As he proclaims earlier in the same piece, we do not want our sanctuaries "decorated" by the soft-hearted:

A dislike of the excessive ornamentation of the altar is not peculiar to Protestants. "How far the altar ought to be ornamented is a question which has been debated with much warmth since the reformation ... The Church of England, when not overawed by the clamors of the sectaries that assail her on all sides, is inclined to favour the practice," says a learned Roman Catholic clergyman, well known in his own day, and he adds that "the Roman Basilican altars, unencumbered with tabernacles, reliquaries, statues, or flower pots, support a cross and six candlesticks; furniture which is sufficient without doubt for all purposes of solemnity, and yet may be endured even by a Puritan. The other ornaments, or rather superfluities, which are too often observed to load the altars of Catholic Churches, owe their introduction to the fond devotion of nuns or nun-like friars, and may be tolerated in their conventual oratories as the toys and playthings of that harmless race, but never allowed to disfigure the simplicity of parochial churches and cathedrals." And in almost the same words, Bocquillot denounces the presence of images, relics, gradins, candlesticks, and flowers on the table of the altar: "Since the nuns, with a piety more worthy of their sex than of the solemnity of our mysteries, have begun to set pots of natural and artificial flowers on the altar, their example has been followed in the churches of the Mendicant Friars, and in country parish churches, where usually devout women tend the altars. This new usage, which I should call scandalous if the Church did not suffer it, has not yet been introduced into cathedral and collegiate churches, nor into those of the monks, at least of those who have any care to keep up old customs. The old customs should be preserved wherever the new have not yet been introduced, determined with the Holy Fathers, that the Holy Table is consecrated solely for the sacrifice, and that nothing superfluous should be set on it."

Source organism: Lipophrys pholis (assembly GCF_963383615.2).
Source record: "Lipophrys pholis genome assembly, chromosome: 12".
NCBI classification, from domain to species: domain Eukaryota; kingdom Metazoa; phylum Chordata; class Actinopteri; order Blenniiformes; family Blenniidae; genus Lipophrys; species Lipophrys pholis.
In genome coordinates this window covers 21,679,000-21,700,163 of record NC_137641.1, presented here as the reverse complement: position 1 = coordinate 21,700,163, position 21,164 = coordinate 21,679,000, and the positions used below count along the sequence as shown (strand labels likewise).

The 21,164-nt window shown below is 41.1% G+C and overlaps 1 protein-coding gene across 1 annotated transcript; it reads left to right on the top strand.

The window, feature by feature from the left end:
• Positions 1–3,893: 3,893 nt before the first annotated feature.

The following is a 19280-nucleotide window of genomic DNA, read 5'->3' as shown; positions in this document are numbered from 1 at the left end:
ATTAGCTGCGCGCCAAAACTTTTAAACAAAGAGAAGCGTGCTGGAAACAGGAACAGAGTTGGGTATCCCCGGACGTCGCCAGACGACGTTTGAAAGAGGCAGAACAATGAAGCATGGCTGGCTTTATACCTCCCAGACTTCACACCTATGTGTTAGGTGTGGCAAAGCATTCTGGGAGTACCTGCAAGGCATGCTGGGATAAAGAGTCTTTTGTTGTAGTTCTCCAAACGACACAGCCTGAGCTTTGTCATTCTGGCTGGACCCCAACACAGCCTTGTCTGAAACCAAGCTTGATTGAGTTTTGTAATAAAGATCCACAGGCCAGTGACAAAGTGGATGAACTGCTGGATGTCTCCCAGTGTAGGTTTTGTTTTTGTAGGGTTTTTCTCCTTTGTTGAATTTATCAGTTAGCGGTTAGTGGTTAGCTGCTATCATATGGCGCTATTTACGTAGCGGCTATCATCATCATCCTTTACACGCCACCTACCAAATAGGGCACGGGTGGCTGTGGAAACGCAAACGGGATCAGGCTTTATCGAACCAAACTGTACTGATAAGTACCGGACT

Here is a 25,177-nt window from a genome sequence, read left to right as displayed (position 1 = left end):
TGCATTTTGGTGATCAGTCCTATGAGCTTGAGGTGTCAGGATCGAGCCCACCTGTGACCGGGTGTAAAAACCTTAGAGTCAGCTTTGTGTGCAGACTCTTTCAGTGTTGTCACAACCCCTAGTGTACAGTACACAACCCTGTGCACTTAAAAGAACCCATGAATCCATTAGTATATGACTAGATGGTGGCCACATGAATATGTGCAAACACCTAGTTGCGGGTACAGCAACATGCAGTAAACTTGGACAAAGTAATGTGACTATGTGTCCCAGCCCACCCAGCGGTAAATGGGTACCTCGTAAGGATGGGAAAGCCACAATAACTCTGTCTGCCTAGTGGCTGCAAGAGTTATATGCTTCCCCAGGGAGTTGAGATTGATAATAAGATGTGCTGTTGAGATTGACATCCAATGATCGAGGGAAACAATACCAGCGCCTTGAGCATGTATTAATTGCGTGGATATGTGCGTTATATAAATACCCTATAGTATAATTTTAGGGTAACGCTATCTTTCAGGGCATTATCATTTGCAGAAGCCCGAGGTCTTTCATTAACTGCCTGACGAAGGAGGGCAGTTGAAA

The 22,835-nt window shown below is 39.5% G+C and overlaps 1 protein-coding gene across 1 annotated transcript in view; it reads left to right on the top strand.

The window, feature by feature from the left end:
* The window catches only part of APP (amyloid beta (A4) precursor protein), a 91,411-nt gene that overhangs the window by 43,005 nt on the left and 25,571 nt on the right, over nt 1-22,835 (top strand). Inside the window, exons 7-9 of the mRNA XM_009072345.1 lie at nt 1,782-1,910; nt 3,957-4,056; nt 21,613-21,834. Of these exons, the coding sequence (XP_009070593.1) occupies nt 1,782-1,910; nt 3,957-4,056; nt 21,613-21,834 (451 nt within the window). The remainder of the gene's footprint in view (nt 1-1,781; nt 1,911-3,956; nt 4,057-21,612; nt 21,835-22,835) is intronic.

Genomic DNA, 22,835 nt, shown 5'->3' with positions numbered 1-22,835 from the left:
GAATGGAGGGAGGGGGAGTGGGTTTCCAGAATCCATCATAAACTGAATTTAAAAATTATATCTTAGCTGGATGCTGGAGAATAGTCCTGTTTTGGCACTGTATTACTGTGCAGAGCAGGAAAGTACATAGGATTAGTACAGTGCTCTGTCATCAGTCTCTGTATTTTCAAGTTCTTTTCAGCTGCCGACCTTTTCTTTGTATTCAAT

The old customs.

Monday, December 1, 2014

Norse logic

A possible answer to the question: Why St. Clement?

23 November is the feast of St Clement, the first-century pope and martyr who was, rather incongruously, a favourite saint with Vikings. (He was martyred by being tied to an anchor and thrown into the sea, therefore he is often shown with an anchor, therefore he is the patron of seafarers, and therefore of Vikings. Impeccable logic!) This is only tangentially related to the subject of today's post, but it is one of my favourite Viking facts; it probably accounts for the dedication of St Clement Danes in London, St Clement's here in Oxford, and many churches dedicated to St Clement in the former Danelaw.

So much to know and so little time.


It is of the essence of reading that one proceed in such a way as to be really open to not finding there what one expects to find, what one has in fact surreptitiously substituted for what was actually there, to be discovered, had one been properly receptive. As Heidegger phrases it, one should be open to undergoing an experience with the unexpected.

Of course, a word must also be said for not wasting one's time reading what is not worth reading. So when the NLM tells me about a book which avows

For most of the early Christians it was a given: the Book of Revelation was incomprehensible apart from the liturgy ... It was only when I began attending Mass that the many parts of this puzzling book suddenly began to fall into place. Before long, I could see the sense in ... the prominence it gives to the Blessed Virgin Mary (12:1-6) ....

I say to myself: not to be perused.

Where did this idea come from? Could it be bad liturgical revision?

I heard Signum Magnum sung for five years in a row, to my sorrow. The new Introit is taken from the Apocalypse of St John and is entirely irrelevant to the feast. What does a woman clothed with the sun have to do with Our Lady's death?

What indeed? Even the USCCB avers, in its commentary, that

* [12:1] The woman adorned with the sun, the moon, and the stars (images taken from Gn 37:9–10) symbolizes God’s people in the Old and the New Testament. The Israel of old gave birth to the Messiah (Rev 12:5) and then became the new Israel, the church, which suffers persecution by the dragon (Rev 12:6, 13–17); cf. Is 50:1; 66:7; Jer 50:12.

Now, of course, a good image is simply not accessible by one, simplistic metaphoric gloss. It must have many, possibly contradictory, meanings. But, on the other hand, not all things are possible.